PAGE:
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LOW CURRENT REGULATOR WITH NO QUIESCENT CURRENT

IP.com Disclosure Number: IPCOM000005614D
Original Publication Date: 1986-Oct-01
Included in the Prior Art Database: 2001-Oct-19
Document File: 1 page(s) / 57K

Publishing Venue

Motorola

Related People

Dave Bush: AUTHOR

Abstract

Battery-powered microprocessor electronics often requires a regulated voltage (e.g., 5 vdc) under operating conditions, while only using a lower standby voltage (e.g., 3.5 vdc) to retain RAM data when not operating. If the microprocessor system is comprised of CMOS devices, the standby current drain need only be on the order of microamps or less for small systems. However, most commercial regulators require some quiescent current to perform the regulation, which creates an additional battery drain under standby conditions, The circuit shown below solves this problem by supplying regulated voltage to the system in the "ON" mode, while drawing no supply current to provide unregulated RAM voltage in the "STANDBY" mode.

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MOTOROLA Technical Developments Volume 6 October 1986

LOW CURRENT REGULATOR WITH NO QUIESCENT CURRENT

by Dave Bush

   Battery-powered microprocessor electronics often requires a regulated voltage (e.g., 5 vdc) under operating conditions, while only using a lower standby voltage (e.g., 3.5 vdc) to retain RAM data when not operating. If the microprocessor system is comprised of CMOS devices, the standby current drain need only be on the order of microamps or less for small systems. However, most commercial regulators require some quiescent current to perform the regulation, which creates an additional battery drain under standby conditions, The circuit shown below solves this problem by supplying regulated voltage to the system in the "ON" mode, while drawing no supply current to provide unregulated RAM voltage in the "STANDBY" mode.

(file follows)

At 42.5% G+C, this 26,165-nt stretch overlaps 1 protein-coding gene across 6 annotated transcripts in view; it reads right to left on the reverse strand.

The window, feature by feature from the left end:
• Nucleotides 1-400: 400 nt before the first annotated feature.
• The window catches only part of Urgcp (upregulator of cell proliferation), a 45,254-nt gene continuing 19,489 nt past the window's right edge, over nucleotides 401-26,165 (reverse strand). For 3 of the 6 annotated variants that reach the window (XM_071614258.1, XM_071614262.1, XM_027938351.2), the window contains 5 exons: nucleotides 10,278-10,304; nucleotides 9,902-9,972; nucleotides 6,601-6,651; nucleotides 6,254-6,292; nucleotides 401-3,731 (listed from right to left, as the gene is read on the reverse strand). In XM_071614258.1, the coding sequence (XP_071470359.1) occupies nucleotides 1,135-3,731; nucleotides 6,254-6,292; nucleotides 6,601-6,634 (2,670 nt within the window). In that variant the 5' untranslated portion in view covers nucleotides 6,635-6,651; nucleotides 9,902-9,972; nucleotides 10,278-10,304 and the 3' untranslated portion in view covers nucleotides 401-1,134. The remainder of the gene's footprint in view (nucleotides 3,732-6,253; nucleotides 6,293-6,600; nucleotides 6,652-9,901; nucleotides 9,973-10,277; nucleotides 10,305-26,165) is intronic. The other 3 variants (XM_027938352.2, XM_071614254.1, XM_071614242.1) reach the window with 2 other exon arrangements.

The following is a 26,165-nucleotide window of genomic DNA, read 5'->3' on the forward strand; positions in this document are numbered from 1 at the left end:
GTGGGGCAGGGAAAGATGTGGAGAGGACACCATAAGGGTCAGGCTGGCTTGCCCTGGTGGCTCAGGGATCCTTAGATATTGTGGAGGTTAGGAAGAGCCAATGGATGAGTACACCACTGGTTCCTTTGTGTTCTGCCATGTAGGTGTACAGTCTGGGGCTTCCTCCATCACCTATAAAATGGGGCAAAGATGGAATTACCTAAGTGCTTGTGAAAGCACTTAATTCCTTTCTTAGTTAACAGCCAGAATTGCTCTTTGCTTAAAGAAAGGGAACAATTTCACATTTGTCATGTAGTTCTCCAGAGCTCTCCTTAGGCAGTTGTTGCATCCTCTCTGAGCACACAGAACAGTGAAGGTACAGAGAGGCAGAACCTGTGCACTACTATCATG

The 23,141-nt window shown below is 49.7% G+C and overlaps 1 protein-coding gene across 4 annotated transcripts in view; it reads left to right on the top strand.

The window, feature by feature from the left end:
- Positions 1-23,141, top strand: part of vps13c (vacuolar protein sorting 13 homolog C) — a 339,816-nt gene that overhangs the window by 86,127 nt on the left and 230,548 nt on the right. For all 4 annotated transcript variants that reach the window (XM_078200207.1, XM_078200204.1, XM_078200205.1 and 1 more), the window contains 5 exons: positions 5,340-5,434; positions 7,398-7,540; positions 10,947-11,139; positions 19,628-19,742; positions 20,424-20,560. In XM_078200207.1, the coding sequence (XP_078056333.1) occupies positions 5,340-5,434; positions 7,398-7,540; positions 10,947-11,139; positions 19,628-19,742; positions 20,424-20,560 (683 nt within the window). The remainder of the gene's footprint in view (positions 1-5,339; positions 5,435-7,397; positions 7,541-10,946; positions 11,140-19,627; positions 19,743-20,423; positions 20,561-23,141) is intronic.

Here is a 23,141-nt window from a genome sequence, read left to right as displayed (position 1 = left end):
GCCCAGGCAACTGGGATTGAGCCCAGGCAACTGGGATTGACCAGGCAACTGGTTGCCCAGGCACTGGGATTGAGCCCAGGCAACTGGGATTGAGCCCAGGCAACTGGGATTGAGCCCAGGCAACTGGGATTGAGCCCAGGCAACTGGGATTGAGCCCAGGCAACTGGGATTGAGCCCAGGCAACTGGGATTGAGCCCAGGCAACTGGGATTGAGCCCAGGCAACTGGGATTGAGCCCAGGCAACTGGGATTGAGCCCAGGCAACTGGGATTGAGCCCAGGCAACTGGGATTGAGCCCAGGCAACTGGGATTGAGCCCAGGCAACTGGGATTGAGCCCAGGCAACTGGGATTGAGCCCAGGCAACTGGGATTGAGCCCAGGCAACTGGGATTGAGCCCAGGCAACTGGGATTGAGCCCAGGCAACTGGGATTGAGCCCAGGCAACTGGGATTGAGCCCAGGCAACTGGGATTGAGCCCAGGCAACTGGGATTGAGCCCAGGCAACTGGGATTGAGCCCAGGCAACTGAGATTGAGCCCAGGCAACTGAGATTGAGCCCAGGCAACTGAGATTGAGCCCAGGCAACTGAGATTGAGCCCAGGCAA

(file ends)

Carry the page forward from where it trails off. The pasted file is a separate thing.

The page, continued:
The figure illustrates that the CMOS switch, which is either a microprocessor output port or equivalent, controls the circuit by changing state when the system is shutdown to the "STANDBY" mode. In the "ON" mode, the switch provides current to the LM103 (4.3 vdc micro-power zener diode) and to the regulating bipolar tran- sistor. If the regulated output voltage is too low, the bipolar transistor is cut off, which allows the gate of the FET to rise toward the output voltage. This turns the FET on harder, allowing more current to flow to the system load. If the output voltage is too high, the bipolar transistor conducts to reduce the vo...